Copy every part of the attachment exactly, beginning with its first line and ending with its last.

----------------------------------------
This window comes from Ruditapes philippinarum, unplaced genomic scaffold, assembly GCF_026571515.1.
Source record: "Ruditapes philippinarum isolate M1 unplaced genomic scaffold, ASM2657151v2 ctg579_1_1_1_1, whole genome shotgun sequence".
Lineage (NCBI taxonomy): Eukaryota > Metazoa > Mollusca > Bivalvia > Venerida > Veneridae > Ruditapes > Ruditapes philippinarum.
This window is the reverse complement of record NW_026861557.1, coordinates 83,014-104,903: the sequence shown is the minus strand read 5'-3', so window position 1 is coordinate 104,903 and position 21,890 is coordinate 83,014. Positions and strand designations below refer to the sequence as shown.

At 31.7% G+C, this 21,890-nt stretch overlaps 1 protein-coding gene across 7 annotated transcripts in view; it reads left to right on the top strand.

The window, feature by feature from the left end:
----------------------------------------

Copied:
This window comes from Ruditapes philippinarum, unplaced genomic scaffold, assembly GCF_026571515.1.
Source record: "Ruditapes philippinarum isolate M1 unplaced genomic scaffold, ASM2657151v2 ctg579_1_1_1_1, whole genome shotgun sequence".
Lineage (NCBI taxonomy): Eukaryota > Metazoa > Mollusca > Bivalvia > Venerida > Veneridae > Ruditapes > Ruditapes philippinarum.
This window is the reverse complement of record NW_026861557.1, coordinates 83,014-104,903: the sequence shown is the minus strand read 5'-3', so window position 1 is coordinate 104,903 and position 21,890 is coordinate 83,014. Positions and strand designations below refer to the sequence as shown.

At 31.7% G+C, this 21,890-nt stretch overlaps 1 protein-coding gene across 7 annotated transcripts in view; it reads left to right on the top strand.

The window, feature by feature from the left end: